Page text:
simulator, used in the laboratory test and evaluation of guided weapon systems, can

be accurately modeled using GLFF networks comprised of Gamma, Laguerre, and

Legendre kernels.

Advantages of GLFF networks are their ability to accurately represent linear time-

invariant systems coupled with the simplicity of the procedures employed to optimally

determine their parameters. The network structures have efficient and practical

implementations and applications are offered as proof.


In this chapter an overview of the entire content of the research is gi\en.

beginning with a definition of the problem to be solved; namely, modeling the

impulse and step responses of causal, linear, time-invariant systems. The

system/model configuration is illustrated and the primary measurement objective

stated. The model architecture is briefly described and prefaced with a review of the

major contributors leading to the proposed formulation. Finally, the contribution of

this research is summarized. It will be developed throughout the remaining chapters.

It will be shown that the models developed arc capable of approximating systems

with real and/or complex conjugate pair poles, even those \which have slowly

decaying impulse responses (large time constants) and/or oscillatory modes (light

damping). This is difficult to achieve with finite impulse response (FIR) structures.

The models studied are considered parametric since they are functions of parameter

vectors that must be determined. These parameter vectors are fairly easy to optimize

and unlike infinite impulse response (IIR) structures stability can always be


The networks under consideration in this research are comprised of linear

combinations of special basis filctions. These basis functions are not arbitrarily

chosen but are derived from assumptions of the systems being modeled. The


networks therefore become good approximates since they obtain the natural

information of the unknown system. This information resides in a parameter vector

built into the model structure. The parameters are optimally chosen so that the

models approximate the system in a least squares sense. Hence, the proposed theory

is an implementation of parametric least squares error modeling [Cad90].

The modeling methodology can also be described using geometric concepts.

Considering signals as vectors in vector spaces, the models are linear combinations of

parametric basis vectors. They span a subspace of the space spanned by the unknown

system. The model output is a projection of the system vector onto the model

subspace. This space has an orientation that is parametrically established. The error

is a vector that lies outside the model subspace. Projecting orthogonally the system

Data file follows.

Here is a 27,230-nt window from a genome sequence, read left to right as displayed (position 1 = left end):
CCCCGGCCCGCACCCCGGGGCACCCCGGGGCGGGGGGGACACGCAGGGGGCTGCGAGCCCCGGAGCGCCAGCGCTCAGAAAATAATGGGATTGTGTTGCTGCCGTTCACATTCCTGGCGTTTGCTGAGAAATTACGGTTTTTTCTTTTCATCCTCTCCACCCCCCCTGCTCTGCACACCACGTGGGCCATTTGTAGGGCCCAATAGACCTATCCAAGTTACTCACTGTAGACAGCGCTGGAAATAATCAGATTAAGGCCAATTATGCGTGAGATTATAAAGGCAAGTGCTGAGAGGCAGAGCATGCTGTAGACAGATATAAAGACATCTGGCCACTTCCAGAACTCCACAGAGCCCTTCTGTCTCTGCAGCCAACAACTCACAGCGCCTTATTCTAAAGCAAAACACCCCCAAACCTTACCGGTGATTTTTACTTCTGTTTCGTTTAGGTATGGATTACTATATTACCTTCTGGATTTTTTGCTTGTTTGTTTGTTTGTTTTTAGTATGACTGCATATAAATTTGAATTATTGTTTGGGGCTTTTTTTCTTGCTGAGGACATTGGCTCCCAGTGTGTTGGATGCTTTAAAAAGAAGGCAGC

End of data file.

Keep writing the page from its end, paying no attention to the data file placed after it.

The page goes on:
onto the model space minimizes the error.

1.1 Problem Definition

The objective is to approximate a causal, linear time-invariant (LTI) system, H,

using a pre-defined model, M(p), such that a measure of the quality of the

approximation is minimized. Models developed in this study will be called

generalized linear feedforward (GLFF) networks and will be defined in Chapter 3.

The basic system modeling configuration is shown in Figure 1-1 below. Arguments

are not included with the functions {x, d, y, e, H} to illustrate that the formulation will

apply in both a continuous-time setting {x(t), d(t), y(t), e(t), H(s)} and a sampled-data

or discrete-time setting {x(k), d(k), y(k), e(k), H(z)}. Quite often in this thesis we

switch back-and-forth between continuous-time and discrete-time concepts. This is

intentionally done to prove the broad applicability of this work. Most of the theory

however will be derived in continuous-time. It would have been just as appropriate to

develop the concepts in discrete-time.


x e


Figure 1-1: System modeling configuration.

1.2 Measurement Objecti\e

How is it determined whether a model has achieved a good representation of the

system being approximated? For this a measurement of the error or a test for

goodness-of-fit of the model is needed. In this thesis the integrated squared error

criteria will be employed; namely, for a given model M(p), the parameter set p is

found such that the energy in the error signal e is minimized. This is one of the

simplest error criteria to work with since the measurement is basically quadratic in

form and its derivatives are linear in certain elements of the parameter set. So the

objective is to minimize

J = e(t)dt= (d(t)- y(t)) dt (continuous-time)
or (1.1)
J = e2(k) = J(d(k)- y(k))2 (discrete-time)
k=O k=O

1.3 Model Classifications

To provide motivation for the GLFF networks (a complete formulation will be

given in Chapter 3), consider the discrete-time setting. In the past discrete-time

system models have been largely divided into two classes: FIR and IIR. A new class

of models (filters) known as the generalized feedforward (GFF) filters was

popularized with the development of the Gamma filter [Pri93]. This filter has a

structure similar to the tap-delay line (FIR filter) with the delays replaced by a "more

general" transfer function known as the Gamma kernel. Extending this development

can be accomplished by considering other popular kernels, most of which are

orthogonal, such as the Laguerre, Legendre, Jacobi, and Kautz [Lee67], [Arm59],

[Kau54]. The extended formulation with a more comprehensive set of kernels is